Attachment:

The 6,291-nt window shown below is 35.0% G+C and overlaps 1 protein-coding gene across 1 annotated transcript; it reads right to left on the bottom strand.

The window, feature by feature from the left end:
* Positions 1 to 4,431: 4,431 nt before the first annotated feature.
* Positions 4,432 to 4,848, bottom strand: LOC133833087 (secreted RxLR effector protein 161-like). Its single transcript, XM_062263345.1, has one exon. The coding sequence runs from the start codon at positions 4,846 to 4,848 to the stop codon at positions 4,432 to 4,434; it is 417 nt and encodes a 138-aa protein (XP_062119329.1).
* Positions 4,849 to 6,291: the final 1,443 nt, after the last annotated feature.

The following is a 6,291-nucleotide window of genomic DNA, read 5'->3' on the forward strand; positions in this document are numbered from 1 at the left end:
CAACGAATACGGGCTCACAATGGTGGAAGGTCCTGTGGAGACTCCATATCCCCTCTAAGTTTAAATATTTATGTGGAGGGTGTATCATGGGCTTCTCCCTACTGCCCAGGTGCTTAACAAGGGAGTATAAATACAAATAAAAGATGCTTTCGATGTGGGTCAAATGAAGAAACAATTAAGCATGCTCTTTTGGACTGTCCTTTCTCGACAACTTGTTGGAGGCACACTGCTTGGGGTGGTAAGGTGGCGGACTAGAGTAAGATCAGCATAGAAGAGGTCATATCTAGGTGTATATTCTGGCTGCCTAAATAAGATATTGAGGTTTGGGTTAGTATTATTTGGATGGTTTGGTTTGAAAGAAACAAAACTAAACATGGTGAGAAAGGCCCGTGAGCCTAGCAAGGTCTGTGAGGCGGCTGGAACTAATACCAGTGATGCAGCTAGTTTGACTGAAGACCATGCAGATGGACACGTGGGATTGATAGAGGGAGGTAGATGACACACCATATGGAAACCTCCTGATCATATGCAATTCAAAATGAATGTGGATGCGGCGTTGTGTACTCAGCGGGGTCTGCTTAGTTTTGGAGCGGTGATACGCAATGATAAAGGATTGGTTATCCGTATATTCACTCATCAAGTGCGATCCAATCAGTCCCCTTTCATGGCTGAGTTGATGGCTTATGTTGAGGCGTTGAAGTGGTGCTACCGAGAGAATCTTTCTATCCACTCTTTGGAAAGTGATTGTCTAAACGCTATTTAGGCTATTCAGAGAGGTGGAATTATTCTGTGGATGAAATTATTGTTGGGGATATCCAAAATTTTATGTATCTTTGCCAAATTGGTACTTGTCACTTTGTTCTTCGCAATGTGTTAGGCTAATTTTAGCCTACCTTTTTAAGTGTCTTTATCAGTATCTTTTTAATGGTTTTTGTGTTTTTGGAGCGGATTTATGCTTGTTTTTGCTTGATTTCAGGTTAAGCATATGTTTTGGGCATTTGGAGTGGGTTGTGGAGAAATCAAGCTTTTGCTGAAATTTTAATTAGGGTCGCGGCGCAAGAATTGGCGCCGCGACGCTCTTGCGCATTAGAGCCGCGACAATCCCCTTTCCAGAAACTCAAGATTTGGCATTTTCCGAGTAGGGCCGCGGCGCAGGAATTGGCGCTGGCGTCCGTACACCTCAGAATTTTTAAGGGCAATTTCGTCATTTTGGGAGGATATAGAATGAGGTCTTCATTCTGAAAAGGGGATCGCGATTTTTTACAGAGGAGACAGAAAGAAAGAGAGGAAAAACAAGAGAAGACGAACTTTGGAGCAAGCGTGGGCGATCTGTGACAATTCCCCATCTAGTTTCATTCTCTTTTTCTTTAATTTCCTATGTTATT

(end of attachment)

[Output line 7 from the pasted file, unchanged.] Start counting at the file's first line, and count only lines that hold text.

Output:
CAACGAATACGGGCTCACAATGGTGGAAGGTCCTGTGGAGACTCCATATCCCCTCTAAGTTTAAATATTTATGTGGAGGGTGTATCATGGGCTTCTCCCTACTGCCCAGGTGCTTAACAAGGGAGTATAAATACAAATAAAAGATGCTTTCGATGTGGGTCAAATGAAGAAACAATTAAGCATGCTCTTTTGGACTGTCCTTTCTCGACAACTTGTTGGAGGCACACTGCTTGGGGTGGTAAGGTGGCGGACTAGAGTAAGATCAGCATAGAAGAGGTCATATCTAGGTGTATATTCTGGCTGCCTAAATAAGATATTGAGGTTTGGGTTAGTATTATTTGGATGGTTTGGTTTGAAAGAAACAAAACTAAACATGGTGAGAAAGGCCCGTGAGCCTAGCAAGGTCTGTGAGGCGGCTGGAACTAATACCAGTGATGCAGCTAGTTTGACTGAAGACCATGCAGATGGACACGTGGGATTGATAGAGGGAGGTAGATGACACACCATATGGAAACCTCCTGATCATATGCAATTCAAAATGAATGTGGATGCGGCGTTGTGTACTCAGCGGGGTCTGCTTAGTTTTGGAGCGGTGATACGCAATGATAAAGGATTGGTTATCCGTATATTCACTCATCAAGTGCGATCCAATCAGTCCCCTTTCATGGCTGAGTTGATGGCTTATGTTGAGGCGTTGAAGTGGTGCTACCGAGAGAATCTTTCTATCCACTCTTTGGAAAGTGATTGTCTAAACGCTATTTAGGCTATTCAGAGAGGTGGAATTATTCTGTGGATGAAATTATTGTTGGGGATATCCAAAATTTTATGTATCTTTGCCAAATTGGTACTTGTCACTTTGTTCTTCGCAATGTGTTAGGCTAATTTTAGCCTACCTTTTTAAGTGTCTTTATCAGTATCTTTTTAATGGTTTTTGTGTTTTTGGAGCGGATTTATGCTTGTTTTTGCTTGATTTCAGGTTAAGCATATGTTTTGGGCATTTGGAGTGGGTTGTGGAGAAATCAAGCTTTTGCTGAAATTTTAATTAGGGTCGCGGCGCAAGAATTGGCGCCGCGACGCTCTTGCGCATTAGAGCCGCGACAATCCCCTTTCCAGAAACTCAAGATTTGGCATTTTCCGAGTAGGGCCGCGGCGCAGGAATTGGCGCTGGCGTCCGTACACCTCAGAATTTTTAAGGGCAATTTCGTCATTTTGGGAGGATATAGAATGAGGTCTTCATTCTGAAAAGGGGATCGCGATTTTTTACAGAGGAGACAGAAAGAAAGAGAGGAAAAACAAGAGAAGACGAACTTTGGAGCAAGCGTGGGCGATCTGTGACAATTCCCCATCTAGTTTCATTCTCTTTTTCTTTAATTTCCTATGTTATT